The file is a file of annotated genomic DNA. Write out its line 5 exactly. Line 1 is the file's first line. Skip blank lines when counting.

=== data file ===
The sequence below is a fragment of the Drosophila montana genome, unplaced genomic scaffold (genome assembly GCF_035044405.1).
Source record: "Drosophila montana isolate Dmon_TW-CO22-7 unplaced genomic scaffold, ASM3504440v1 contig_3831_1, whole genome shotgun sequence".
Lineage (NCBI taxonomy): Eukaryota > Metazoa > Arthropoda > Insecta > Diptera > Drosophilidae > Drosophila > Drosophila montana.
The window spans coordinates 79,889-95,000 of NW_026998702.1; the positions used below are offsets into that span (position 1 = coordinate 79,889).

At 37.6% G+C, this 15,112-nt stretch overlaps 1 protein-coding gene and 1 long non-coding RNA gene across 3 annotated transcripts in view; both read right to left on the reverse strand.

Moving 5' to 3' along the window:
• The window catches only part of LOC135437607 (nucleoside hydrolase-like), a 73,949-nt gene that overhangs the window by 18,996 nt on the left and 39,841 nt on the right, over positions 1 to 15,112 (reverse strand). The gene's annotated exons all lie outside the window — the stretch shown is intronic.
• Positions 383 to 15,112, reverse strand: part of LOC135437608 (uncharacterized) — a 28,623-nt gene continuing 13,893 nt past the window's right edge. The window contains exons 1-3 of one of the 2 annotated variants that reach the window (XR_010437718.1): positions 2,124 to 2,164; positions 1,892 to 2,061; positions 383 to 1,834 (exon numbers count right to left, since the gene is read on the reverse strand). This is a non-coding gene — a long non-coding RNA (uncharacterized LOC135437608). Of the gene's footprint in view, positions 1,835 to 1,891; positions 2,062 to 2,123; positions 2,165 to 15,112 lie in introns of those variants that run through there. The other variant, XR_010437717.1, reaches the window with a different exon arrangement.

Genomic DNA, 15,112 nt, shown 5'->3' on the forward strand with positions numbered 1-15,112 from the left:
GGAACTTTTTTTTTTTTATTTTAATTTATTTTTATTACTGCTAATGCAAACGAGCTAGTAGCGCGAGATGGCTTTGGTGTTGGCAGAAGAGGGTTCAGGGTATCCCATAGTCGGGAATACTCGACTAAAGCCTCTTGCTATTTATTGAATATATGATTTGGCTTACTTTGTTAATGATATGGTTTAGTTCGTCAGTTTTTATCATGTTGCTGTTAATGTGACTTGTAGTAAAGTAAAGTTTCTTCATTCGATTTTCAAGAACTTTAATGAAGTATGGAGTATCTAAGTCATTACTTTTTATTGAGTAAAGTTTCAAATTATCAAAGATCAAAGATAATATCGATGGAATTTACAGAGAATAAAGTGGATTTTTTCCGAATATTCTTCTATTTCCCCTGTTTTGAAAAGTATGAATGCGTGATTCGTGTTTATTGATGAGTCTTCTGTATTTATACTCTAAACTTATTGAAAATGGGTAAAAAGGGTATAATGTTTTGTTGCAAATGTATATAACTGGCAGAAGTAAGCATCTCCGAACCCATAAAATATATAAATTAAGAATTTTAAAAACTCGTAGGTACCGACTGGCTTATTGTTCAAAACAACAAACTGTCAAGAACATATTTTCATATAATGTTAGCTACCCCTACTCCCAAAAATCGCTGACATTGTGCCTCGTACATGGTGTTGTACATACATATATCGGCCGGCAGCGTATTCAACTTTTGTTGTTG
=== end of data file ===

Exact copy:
At 37.6% G+C, this 15,112-nt stretch overlaps 1 protein-coding gene and 1 long non-coding RNA gene across 3 annotated transcripts in view; both read right to left on the reverse strand.